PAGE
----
During the first week of classes, it is important to establish a warm and collaborative atmosphere in the classroom and help students to get to know each other. Surely, there are a lot of “getting-to-know-you” activities and icebreakers that teachers can use to accomplish these goals. Some of them were described in my previous blogs: Writing Activities for ELLS: Getting to Know You, and Getting to Know You Writing Activity: Using Names.
Today, I’d like to share ideas that could help learners to get to know each other by using a single word. These ideas are very simple, and they can be adjusted to various levels of language proficiency. Continue reading
Two months ago, we were wrapping up postservice training. Now we’ve either started our preservice training or are counting down our remaining days of vacation. That means we have to get our classrooms ready for new students, and when our students are English language learners, there are some specific things we can do to make the first few months easier for us and for them. These include:
1. Use name cards.
I’m a big believer in using folded cardboard cards as temporary name tags for my students until I get to know their faces. Instead of filling them out myself, I have the students write on it what they would like me to call them so they can choose whether to use their real names, a nickname, or an Americanized name. I collect these at the end of class so I can use them to take attendance. For the next few classes, I pass these out again so I can see their face and name at the same time, which helps me make the connection a little quicker. Continue reading
A Guest Post by Sybil Marcus
Sybil Marcus has lived and worked on four continents. She taught ESL at the University of California at Berkeley Extension and at the Summer English Language Studies on the Berkeley campus. She has presented at conferences in Canada, the United States, and Mexico. For 15 years, she ran a PCI workshop for TESOL on integrating literature into language studies. She has also run workshops internationally for the U.S. State Department on Using Literature for Critical Thinking and Using Literature for Conflict Resolution. She is a coauthor with Daniel Berman of the A World of Fiction series, which uses literature to teach integrated language and critical thinking skills to ESL/EFL students at the high-intermediate to advanced levels.
I admit it—I’m passionate about using literature, especially short stories, for language learning. As I result, I take every opportunity to talk about this to teachers of intermediate to advanced-level ELLs. Continue reading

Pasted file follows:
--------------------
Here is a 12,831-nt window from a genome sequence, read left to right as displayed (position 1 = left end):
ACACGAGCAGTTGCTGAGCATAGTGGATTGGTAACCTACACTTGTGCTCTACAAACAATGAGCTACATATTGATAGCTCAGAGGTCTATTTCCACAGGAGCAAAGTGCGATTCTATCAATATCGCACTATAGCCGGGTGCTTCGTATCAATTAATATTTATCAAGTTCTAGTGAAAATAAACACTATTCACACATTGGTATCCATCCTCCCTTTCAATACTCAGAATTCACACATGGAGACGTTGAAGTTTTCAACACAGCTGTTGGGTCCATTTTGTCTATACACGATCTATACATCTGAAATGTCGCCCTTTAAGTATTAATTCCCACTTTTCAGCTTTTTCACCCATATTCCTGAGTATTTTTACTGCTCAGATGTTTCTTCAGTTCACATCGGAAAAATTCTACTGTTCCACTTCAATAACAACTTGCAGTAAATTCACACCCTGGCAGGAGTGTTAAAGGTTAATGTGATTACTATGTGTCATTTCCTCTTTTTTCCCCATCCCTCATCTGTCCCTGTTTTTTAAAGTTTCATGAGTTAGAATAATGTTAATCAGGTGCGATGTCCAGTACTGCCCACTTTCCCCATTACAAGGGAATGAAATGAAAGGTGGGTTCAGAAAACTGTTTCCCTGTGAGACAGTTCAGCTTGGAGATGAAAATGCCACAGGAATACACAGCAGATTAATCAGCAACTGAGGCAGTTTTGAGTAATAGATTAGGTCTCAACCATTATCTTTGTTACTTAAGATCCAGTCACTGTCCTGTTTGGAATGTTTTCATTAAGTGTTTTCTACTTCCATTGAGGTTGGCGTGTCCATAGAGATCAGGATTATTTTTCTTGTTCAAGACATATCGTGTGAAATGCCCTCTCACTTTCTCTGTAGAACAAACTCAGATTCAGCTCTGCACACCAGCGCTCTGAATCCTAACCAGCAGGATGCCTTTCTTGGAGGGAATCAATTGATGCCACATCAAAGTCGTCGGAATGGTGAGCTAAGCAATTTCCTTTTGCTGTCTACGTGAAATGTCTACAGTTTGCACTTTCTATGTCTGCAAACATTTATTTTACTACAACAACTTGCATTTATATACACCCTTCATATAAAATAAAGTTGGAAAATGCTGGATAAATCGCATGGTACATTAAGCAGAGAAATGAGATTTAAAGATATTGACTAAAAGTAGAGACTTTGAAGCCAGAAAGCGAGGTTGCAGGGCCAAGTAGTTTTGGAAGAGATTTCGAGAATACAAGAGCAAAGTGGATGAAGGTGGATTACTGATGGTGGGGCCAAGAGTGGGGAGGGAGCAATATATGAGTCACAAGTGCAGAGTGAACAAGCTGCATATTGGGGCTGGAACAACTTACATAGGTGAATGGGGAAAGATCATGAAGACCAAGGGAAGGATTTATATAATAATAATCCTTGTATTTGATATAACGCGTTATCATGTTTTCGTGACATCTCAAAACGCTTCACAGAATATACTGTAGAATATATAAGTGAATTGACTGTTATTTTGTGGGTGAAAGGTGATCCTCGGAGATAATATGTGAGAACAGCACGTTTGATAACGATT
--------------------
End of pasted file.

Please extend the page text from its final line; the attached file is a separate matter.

Rebecca Palmer, a colleague of mine at Northern State University, has the unenviable task of teaching beginner reading to a very mixed level group of adults in the Academic English Program. While many of the materials we have dug up seem far too childish to use with adult English language learners, she has really found a great variety of appropriate online resources to use with students both in and out of the classroom. It is my pleasure to have her introduce you to some of them today, and, since many of these sites would work well for a wide range of levels and ages, you can pick and choose what will work best for you, your learners, and your teaching context.
I am encouraging my beginner-level college-age ESL readers to use their smartphones and tablets for easy-reading practice anywhere, at any time. If students use the “share” buttons on their electronic devices, most of the websites below are easy to access with just one click without an app. If an app is required, I steer students to free apps. The key to out-of-class reading practice is to make sure that students choose extremely easy articles to read and that they look for topics they find interesting. Here are a few of my students’ favorite online easy-reading sites. Continue reading
Posted in TESOL Blog
Tagged as adult education, adult ESL, adult resources, educational technology, evergreen, online resources, reading, self-directed learning, tara arntsen, technology in ELT, technology resources